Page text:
What do you do when you’ve turned into Carrie Bradshaw?

“Are you a player?” he asked me as we walked down the street.

“No, I just crush a lot,” I smiled.

I went home alone that night and I called my friend. “I only date players,” I said.

“You’re the biggest player I know,” she told me with no hesitation.

No. No, no, no, no. I can’t be a player.

The word “player” has such a negative connotation. It means he’s leading you on — he’s acting like he’s more interested in you than he really is.

A player is also someone who’s dating you and multiple other people at the same time. But because the relationship isn’t “real,” or defined, you can’t consider it cheating.

A player is cheating the system; they’re playing the game.

When I first started using Tinder, I loved how guys were always ready for a Tuesday night date.

You could swipe right in one second and your date would be waiting for you at a local bar just a couple hours later.

It was easy and simple, and it made the whole question of compatibility easy to distinguish. You actually met the person right away.

Going on a Tinder/Bumble/DM date was like eating a taco on taco Tuesday. It was convenient, it was fun and it was socially acceptable.

But after a while, you take a break from tacos and you come back and sit and wait and eventually think about getting more tacos. But no one asks you to go get tacos when you want them to.

When you start to date people, they could be seeing someone else. You know it and I know it, this isn’t your first taco.

There’s no rule book for when it’s inappropriate or hurtful to go on dates with someone else throughout the dating process.

Read the full article on Elite Daily.

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Friendsgiving with Chicago Bloggers

Ahhh Thanksgiving. It is by far my favorite holiday because I love Thanksgiving dinner. Turkey, mashed potatoes, green bean casserole – and then of course apple pie.

Beyond the food, I love that there’s a new rush in the air to think about what we’re thankful for and then also what we want to give to others for Christmas and then goals we want to set for ourselves for the next year. Thanksgiving begins the season of joy and reflection. 

One of my favorite parts of Thanksgiving is Friendsgiving. It allows us to appreciate our friends and also learn how to, at the very least make a side dish. 

This year, I had Thanksgiving at the Dollhouse with two other Chicago bloggers from Once Upon a Dollhouse and their friends and family.

We had the whole meal catered by amazing restaurants like Maggiano’s – yes I put spaghetti and meatballs on my Thanksgiving plate. 

Besides learning that red wine or champagne are really the only appropriate beverages to complement Thanksgiving dinner, it was fun to meet other people’s best friends and talk about new beauty trends like tattooing your eyebrows, or swapping travel adventures to Thailand and Paris.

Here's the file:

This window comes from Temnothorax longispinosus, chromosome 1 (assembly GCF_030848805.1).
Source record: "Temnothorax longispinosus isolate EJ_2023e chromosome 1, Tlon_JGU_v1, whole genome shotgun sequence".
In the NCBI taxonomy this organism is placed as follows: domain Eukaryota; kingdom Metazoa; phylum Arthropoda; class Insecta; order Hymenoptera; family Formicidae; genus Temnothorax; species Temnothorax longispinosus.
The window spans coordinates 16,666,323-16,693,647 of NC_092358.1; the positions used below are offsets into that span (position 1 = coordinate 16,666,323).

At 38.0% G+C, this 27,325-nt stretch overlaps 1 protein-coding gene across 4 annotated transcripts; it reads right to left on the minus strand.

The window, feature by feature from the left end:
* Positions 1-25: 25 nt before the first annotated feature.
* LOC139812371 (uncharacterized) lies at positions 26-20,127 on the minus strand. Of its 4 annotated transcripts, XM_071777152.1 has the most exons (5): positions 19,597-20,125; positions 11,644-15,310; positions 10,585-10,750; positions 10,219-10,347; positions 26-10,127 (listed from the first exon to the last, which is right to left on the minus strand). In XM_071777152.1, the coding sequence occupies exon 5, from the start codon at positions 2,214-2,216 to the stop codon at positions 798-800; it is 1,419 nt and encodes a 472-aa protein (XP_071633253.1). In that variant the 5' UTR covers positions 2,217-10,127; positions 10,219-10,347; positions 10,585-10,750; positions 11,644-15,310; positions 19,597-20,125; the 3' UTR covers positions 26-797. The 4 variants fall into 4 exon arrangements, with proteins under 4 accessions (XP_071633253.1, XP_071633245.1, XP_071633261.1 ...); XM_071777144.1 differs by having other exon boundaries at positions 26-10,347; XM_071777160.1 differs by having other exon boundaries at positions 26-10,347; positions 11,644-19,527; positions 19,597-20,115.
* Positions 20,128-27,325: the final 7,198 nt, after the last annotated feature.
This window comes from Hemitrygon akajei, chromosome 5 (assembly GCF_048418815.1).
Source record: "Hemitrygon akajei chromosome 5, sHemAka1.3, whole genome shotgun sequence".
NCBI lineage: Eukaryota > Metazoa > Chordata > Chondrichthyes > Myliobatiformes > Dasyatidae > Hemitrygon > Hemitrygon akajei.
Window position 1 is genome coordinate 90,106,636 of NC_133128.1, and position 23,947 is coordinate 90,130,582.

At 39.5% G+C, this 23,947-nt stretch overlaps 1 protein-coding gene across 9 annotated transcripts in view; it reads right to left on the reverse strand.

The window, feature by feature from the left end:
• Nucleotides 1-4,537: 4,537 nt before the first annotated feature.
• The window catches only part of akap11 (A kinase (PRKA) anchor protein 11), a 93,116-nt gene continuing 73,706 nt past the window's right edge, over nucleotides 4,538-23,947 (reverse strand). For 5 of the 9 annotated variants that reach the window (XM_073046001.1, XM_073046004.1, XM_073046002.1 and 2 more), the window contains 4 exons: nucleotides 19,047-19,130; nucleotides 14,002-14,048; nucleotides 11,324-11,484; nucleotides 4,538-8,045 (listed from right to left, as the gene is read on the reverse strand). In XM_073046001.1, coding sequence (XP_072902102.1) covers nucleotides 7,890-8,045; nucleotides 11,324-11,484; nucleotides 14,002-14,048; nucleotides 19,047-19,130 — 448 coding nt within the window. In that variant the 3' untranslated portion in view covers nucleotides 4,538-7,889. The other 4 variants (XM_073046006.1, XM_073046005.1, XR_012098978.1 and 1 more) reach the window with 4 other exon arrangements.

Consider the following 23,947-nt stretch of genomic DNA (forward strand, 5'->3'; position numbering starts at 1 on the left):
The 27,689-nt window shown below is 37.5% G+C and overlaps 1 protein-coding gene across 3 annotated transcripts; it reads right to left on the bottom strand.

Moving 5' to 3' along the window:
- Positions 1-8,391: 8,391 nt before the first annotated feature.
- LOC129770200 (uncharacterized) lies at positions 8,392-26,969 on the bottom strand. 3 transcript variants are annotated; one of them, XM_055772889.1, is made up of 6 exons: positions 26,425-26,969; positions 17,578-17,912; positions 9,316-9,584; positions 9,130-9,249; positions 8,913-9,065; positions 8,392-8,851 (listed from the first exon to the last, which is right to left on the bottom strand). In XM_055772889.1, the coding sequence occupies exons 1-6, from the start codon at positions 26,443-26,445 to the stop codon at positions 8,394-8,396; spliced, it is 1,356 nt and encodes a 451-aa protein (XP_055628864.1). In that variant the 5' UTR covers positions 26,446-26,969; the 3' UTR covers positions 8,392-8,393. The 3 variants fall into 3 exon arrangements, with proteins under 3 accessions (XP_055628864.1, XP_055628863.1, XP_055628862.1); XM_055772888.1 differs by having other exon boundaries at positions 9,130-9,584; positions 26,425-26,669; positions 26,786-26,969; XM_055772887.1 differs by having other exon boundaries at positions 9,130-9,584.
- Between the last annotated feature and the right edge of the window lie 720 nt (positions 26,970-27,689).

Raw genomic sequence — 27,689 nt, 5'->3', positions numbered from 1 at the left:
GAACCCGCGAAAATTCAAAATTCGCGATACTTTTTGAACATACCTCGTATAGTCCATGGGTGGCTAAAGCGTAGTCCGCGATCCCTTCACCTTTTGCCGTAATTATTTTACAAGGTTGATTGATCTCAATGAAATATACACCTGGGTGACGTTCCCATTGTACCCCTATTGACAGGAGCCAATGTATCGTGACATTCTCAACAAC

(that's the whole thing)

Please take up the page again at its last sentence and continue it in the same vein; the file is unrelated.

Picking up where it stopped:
From Windy City Cosmo, I hope you and your friends and family have a beautiful Thanksgiving. I’m in Los Angeles for the second annual tradition. How do you celebrate the holiday?

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How it feels to experience a sunny day in Seattle

When you wake up and go outside and it’s sunny in Seattle – you can’t help but smile. You meander through the streets and see the sunlight peaking out and you immediately walk towards the warmth. 

I recently took my first trip to the Pacific Northwest and after one day of the rain and cold, I couldn’t rationalize my move from Florida to Chicago. How did Chicago’s weather not affect me so much?

Seattle was so perfect, but I couldn’t get past the weather. It was like Chinese torture because it would rain. Stop. Rain again. Stop. Rain some more. And then freeze. 

Seattle is not a city of umbrellas, just baseball caps and jackets.

Seattle is gorgeous in its own right. It has so many coffee shops because without them everyone would be curled up in bed all day with a book. 


The locals don’t fight the weather. They have a positive mindset and smile and take your order or give you directions. But they have a sense of humor. They aren’t just nice, they are sarcastic and real. 


So as I took in the sunshine, I wanted to share with you how it feels to experience a sunny day in Seattle.

I am currently at the bay, experiencing the abstract art at Olympic Sculpture Park. I found a break in the path that led to a small rocky beachside. I like sitting on the rocks watching sea otters flip through the waves. I like hearing the waves so close to me as I sit on a big uncomfortable rock.


I like seeing the sun through the clouds and then feeeling it’s brightness on my eyes and it’s warmth on my legs as I recover from the chills of the storm – or as most would see it – an average day in Seattle.

I like looking out and seeing big white, puffy clouds and rich green grass. I like smelling firewood. I like getting excited about having coffee in the morning and stumbling upon all those places I’ve read about.

I like feeling the excitement and hearing the chants after a Seahawks game and seeing everyone wearing a shirt and an old man talking about his season passes


I did like taking a ferry to an island and talking to the girl with purple hair who gave me crab risotto on a gloomy day. 


I like books stores. I like activism. 


I like the intellectual conversation. I like the causal, but cool style.

But I like that when it’s sunny in Seattle, I can climb up the streets and down them.


I can walk up the residential streets of Queen Ann to Kerry Park and look over at a sunny Seattle.


I like continuing my journey to the Space Needle and though, not impressive, the surrounding pop art museum and science museum and the Chihuly gardens and the fountain were all worth the visit on a sunny day in Seattle.

I like sitting in the living room at 6 am to read the New York Times and look out and over to see the sun rise. I like staying in a mansion on top of a hill where I can walk to one of the most picturesque parks – Volunteer Park, where you can climb up a tower to see the sunrise and then climb down and sit on a sculpture and lookout around the surrounding forest and blocked off water.


I like art. I like the man painting a mural on a Monday morning. And most importantly I like taking a moment to be happy to see the sun. To smile and go to the bridge and lookout over a new city.


I really do like to explore. And yes I like to relax at night or on a beach and do absolutely nothing. But I really liked walking 29 miles in 48 hours to see the man painting a sculpture or the other man eating a Washington apple or the men throwing salmon at Pike Place Market.

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The Founder of OkCupid Talks Soulmates

Love. It’s in an algorithm. At least according to Sam Yagan, a mathematician who founded OkCupid.